Starmer excited about first meeting with Biden

image Caption, Prime Minister Sir Keir Starmer speaks to reporters on a plane en route to the NATO summit in Washington, DC

Sir Keir Starmer will later have his first face-to-face meeting with US President Joe Biden at the White House.

Speaking on the plane, Sir Keir told reporters he hoped the bilateral meeting in Washington DC would be an opportunity to talk about NATO and the so-called UK-US special relationship.

“This is obviously a very special relationship between the UK and the US,” he said, adding that “there is a special aspect to this when it comes to defence and security, for obvious reasons, including our commitment to NATO.”

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He also told reporters the UK had made a “firm commitment” to spending 2.5% of national income on defence, but gave no timeframe for when this would be met.

A review of defence capabilities will be ordered by the new government, which will prepare a roadmap to reach the goals.

video caption, When will the UK commit to spending 2.5% on defence?

Defence Secretary John Healey said the review would help the government “address the threats we face, the capabilities we need for the future, and the state of our armed forces.”

When asked when the target would be met, he said the government needed a chance to “open the books and deal with the dire state of public finances.”

He said the defence review could not be carried out in a few weeks, but it would be done “properly” and “expeditiously”.

The Conservatives, who pledged during the election to achieve 2.5% growth by 2030, have said failure to set a timetable would cast “serious doubts” over the Government’s commitment to security.

Mr Haley is joined on the Prime Minister’s visit by Foreign Secretary David Lammy and European Relations Minister Nick Thomas-Symonds.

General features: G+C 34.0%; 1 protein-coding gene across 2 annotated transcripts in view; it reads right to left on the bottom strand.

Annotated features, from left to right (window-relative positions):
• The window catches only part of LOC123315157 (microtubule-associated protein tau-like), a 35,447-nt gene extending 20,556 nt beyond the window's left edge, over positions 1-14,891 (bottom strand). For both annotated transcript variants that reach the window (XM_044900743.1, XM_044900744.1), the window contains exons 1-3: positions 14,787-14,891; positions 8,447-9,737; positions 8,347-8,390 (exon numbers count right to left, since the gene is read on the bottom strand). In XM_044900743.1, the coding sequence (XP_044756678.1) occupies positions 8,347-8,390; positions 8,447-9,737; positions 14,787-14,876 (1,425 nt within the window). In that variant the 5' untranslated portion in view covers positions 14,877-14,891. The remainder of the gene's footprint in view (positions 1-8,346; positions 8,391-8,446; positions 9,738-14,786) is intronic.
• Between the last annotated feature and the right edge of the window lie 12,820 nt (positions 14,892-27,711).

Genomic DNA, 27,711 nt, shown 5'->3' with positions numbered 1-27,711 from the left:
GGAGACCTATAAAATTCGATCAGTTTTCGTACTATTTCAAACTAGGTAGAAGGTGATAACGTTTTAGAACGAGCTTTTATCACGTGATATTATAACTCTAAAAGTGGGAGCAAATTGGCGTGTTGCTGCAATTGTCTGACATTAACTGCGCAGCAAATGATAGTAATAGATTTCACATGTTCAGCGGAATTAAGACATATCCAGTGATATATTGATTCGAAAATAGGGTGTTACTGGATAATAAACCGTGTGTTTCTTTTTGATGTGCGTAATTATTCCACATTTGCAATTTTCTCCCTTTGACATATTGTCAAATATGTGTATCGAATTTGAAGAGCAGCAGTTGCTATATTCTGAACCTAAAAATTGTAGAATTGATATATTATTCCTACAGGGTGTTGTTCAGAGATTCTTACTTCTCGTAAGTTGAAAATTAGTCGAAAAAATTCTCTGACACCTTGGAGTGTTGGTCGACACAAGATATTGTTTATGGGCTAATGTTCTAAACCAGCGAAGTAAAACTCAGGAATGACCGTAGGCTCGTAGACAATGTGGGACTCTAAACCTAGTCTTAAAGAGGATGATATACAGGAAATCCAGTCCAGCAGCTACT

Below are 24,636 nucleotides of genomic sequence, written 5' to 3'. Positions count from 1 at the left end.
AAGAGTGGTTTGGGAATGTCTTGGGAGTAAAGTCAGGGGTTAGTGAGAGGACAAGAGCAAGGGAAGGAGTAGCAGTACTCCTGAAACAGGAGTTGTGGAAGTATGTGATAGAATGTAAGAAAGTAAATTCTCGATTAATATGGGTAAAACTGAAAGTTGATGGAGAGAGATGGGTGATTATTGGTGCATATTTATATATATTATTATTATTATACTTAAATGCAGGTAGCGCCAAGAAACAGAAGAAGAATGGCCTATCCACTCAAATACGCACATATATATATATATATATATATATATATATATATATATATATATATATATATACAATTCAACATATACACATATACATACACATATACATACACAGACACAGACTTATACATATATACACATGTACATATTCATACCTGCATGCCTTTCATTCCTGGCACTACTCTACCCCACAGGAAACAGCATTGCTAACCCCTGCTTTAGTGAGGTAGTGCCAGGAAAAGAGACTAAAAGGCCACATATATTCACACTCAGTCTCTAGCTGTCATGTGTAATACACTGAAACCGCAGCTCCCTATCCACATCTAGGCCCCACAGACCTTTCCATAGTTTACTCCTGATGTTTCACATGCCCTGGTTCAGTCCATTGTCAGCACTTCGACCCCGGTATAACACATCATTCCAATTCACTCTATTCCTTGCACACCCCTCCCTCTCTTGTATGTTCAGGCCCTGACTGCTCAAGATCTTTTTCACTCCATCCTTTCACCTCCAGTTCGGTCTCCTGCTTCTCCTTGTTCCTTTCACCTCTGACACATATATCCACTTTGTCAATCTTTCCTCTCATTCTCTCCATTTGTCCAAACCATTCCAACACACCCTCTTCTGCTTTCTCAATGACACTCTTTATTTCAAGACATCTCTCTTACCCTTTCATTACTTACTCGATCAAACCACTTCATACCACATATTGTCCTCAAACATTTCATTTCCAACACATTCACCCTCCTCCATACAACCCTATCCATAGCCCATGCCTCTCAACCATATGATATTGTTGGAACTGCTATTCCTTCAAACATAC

After arriving in Washington, Sir Keir and Mr Thomas-Symonds met German Chancellor Olaf Scholz.

The Prime Minister also met Ukrainian President Volodymyr Zelensky.

Sir Keir reiterated his support for Ukraine, saying: “The government has changed, but there has been no change in approach.”

He told BBC political editor Chris Mason that he had discussed with President Zelensky “what further support they need” and said they would use the NATO summit to “ensure that support is agreed.”

The British prime minister said he also wanted to “send a message to Putin” about NATO’s resolve, that it is “more united than ever” and “absolutely clear about the threat of Russian aggression”.

Mr Zelensky thanked Britain for “being with us from the very beginning of the war”.

While the prime minister is in Washington, more than 300 new MPs are being sworn in at Westminster, ready for the opening of parliament next week, when the programme for government will be laid out in the King’s Speech.

Sir Keir was asked during a visit to the US whether he believed the age restrictions being proposed by the Government for the House of Lords, which would force members to retire at the age of 80, should apply to all.

This would affect his peers such as the Labour Party’s Lord Alf Dubs, who came to Britain as a child after escaping the Nazis and is 91 years old and has long campaigned for refugee rights.

Sir Keir said: “We have over 800 members of the House of Lords – that’s a huge number.”

“We need to reduce it, so that it is not reflective of how other elected representatives are elected in other countries, as it relates to the size of the House of Lords.”


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